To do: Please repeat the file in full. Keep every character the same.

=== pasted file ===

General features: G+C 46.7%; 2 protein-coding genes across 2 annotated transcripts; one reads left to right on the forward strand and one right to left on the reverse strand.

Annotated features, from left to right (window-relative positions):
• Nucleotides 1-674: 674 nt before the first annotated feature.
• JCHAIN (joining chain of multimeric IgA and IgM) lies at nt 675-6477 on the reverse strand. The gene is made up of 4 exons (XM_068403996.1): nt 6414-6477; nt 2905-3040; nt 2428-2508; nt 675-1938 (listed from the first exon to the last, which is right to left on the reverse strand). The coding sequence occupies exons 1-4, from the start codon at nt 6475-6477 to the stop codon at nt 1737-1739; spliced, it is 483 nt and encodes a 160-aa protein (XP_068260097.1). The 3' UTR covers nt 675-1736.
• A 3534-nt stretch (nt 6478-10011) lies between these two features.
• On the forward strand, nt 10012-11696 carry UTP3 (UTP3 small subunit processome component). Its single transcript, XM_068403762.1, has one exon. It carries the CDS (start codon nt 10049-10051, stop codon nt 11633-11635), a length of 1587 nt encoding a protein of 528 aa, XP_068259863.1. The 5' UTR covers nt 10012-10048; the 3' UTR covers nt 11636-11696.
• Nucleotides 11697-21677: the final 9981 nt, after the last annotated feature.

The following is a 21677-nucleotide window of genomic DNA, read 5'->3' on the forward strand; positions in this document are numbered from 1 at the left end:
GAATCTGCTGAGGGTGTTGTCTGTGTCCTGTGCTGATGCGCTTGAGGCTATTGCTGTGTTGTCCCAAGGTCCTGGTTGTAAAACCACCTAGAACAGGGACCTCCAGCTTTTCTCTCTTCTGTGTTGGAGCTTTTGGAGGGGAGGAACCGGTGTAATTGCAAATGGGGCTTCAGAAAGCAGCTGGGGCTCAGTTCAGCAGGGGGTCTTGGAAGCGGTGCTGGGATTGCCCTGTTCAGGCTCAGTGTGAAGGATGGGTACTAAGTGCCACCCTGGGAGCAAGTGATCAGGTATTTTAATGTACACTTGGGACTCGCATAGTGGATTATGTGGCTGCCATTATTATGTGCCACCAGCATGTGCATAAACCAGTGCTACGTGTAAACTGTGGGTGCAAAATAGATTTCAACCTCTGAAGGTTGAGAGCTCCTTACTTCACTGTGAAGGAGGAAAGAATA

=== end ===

General features: G+C 46.7%; 2 protein-coding genes across 2 annotated transcripts; one reads left to right on the forward strand and one right to left on the reverse strand.

Annotated features, from left to right (window-relative positions):
• Nucleotides 1-674: 674 nt before the first annotated feature.
• JCHAIN (joining chain of multimeric IgA and IgM) lies at nt 675-6477 on the reverse strand. The gene is made up of 4 exons (XM_068403996.1): nt 6414-6477; nt 2905-3040; nt 2428-2508; nt 675-1938 (listed from the first exon to the last, which is right to left on the reverse strand). The coding sequence occupies exons 1-4, from the start codon at nt 6475-6477 to the stop codon at nt 1737-1739; spliced, it is 483 nt and encodes a 160-aa protein (XP_068260097.1). The 3' UTR covers nt 675-1736.
• A 3534-nt stretch (nt 6478-10011) lies between these two features.
• On the forward strand, nt 10012-11696 carry UTP3 (UTP3 small subunit processome component). Its single transcript, XM_068403762.1, has one exon. It carries the CDS (start codon nt 10049-10051, stop codon nt 11633-11635), a length of 1587 nt encoding a protein of 528 aa, XP_068259863.1. The 5' UTR covers nt 10012-10048; the 3' UTR covers nt 11636-11696.
• Nucleotides 11697-21677: the final 9981 nt, after the last annotated feature.

The following is a 21677-nucleotide window of genomic DNA, read 5'->3' on the forward strand; positions in this document are numbered from 1 at the left end:
GAATCTGCTGAGGGTGTTGTCTGTGTCCTGTGCTGATGCGCTTGAGGCTATTGCTGTGTTGTCCCAAGGTCCTGGTTGTAAAACCACCTAGAACAGGGACCTCCAGCTTTTCTCTCTTCTGTGTTGGAGCTTTTGGAGGGGAGGAACCGGTGTAATTGCAAATGGGGCTTCAGAAAGCAGCTGGGGCTCAGTTCAGCAGGGGGTCTTGGAAGCGGTGCTGGGATTGCCCTGTTCAGGCTCAGTGTGAAGGATGGGTACTAAGTGCCACCCTGGGAGCAAGTGATCAGGTATTTTAATGTACACTTGGGACTCGCATAGTGGATTATGTGGCTGCCATTATTATGTGCCACCAGCATGTGCATAAACCAGTGCTACGTGTAAACTGTGGGTGCAAAATAGATTTCAACCTCTGAAGGTTGAGAGCTCCTTACTTCACTGTGAAGGAGGAAAGAATA